Remote controls …

I can only imaging the harsh reality of the roaring forties and I cannot comprehend what it can be like in the furious Fifties, but I am sure that this system is increasing the safety for Andrea and all the other skippers using the Hydrovane manyfold.

Speaking of safety …

I remember talking to Golden Globe Race finisher Istvan Koper who circumvented the Earth in his boat in 2018/19, he told me that his windvane (it was a different brand than Andrea´s self-steering) broke pretty early on in the race. So I ask Andrea about his feelings regarding the rigidity of his self-steering, repairability and spare parts. Of course, he says, thinks can break – more so in the face of one of the most remote and violent places BIBI is going to sail, but tries to be prepared.

Quick change of the vane

For that, he carries a complete spare vane frame in case all too violent gusts or turns will beak the aluminium frame. Also, he has a spare vane canvas that is to span onto the frame itself. Being a canvas, those of course can rip apart or get punctured. To me the whole mechanism, albeit being surprisingly nimble and quickly reacting (there is very little force needed to turn the rudder) made quite a rigid impression.

Note emergency tiller attachment

Lastly, Andrea pointed to an extension on the rudder shaft of the mechanism: This is where an emergency tiller could be mounted very quickly and easily. The Rustler 36 is a long keeled classic full-displacement yacht, very stable, very seaworthy and one of the handful of choices most GGR participants opted for. A long, very thick rudder and a solid tiller – I can´t imagine anything that could break this, not even a “playful” Orca. But it´s certainly good to have a fallback.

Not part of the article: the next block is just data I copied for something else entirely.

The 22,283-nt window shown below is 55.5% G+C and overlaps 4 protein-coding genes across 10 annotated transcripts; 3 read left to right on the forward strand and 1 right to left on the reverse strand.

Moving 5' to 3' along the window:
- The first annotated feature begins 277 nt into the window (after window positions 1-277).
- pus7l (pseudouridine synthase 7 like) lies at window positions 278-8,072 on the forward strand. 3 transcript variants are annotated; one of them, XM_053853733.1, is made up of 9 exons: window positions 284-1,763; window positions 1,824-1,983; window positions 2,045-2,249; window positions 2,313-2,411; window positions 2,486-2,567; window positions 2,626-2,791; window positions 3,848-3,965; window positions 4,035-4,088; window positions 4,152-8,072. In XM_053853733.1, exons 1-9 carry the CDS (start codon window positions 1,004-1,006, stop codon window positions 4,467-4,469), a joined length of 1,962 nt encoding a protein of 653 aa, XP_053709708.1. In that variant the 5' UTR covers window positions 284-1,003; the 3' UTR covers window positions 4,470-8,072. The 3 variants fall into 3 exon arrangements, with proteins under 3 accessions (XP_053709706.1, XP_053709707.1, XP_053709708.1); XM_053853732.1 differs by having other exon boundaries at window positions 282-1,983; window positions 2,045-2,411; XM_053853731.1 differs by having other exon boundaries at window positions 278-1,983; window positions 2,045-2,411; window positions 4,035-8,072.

So much more to explore

Two guys jump aboard the boat, in the meantime the Les Sables autumn sun stands a bit higher, illuminating this unusually warm and calm mid-November morning in a golden shine. Andrea begs himself off, to brief one of the guys for further installations on BIBI. The second one turns out to be his sailing mate, today both are going to test the new inflatable dinghy. Andrea´s Rustler 36 is equipped already with anything a skipper might wish for his journey. In preparation for the Golden Globe Race, Andrea is going to sail her during the winter right here in Les Sables d´Olonne, where the rough Atlantic Seas finally smash against Europe after being stirred up on their way over the ocean. He invites me for a follow up – so much more to see, so many details to write about.

I will come back!

Seldom have I met a guy so determined, so calm but yet full of action. A guy who conveys the trust and the self-confidence, brings the experience and also the curiosity that is needed to tackle what he is about to do: Embarking on the possibly one of the biggest adventures a sailor can participate in. Im am sure, BIBI, his beautiful yet rugged Rustler 36, won´t let him down.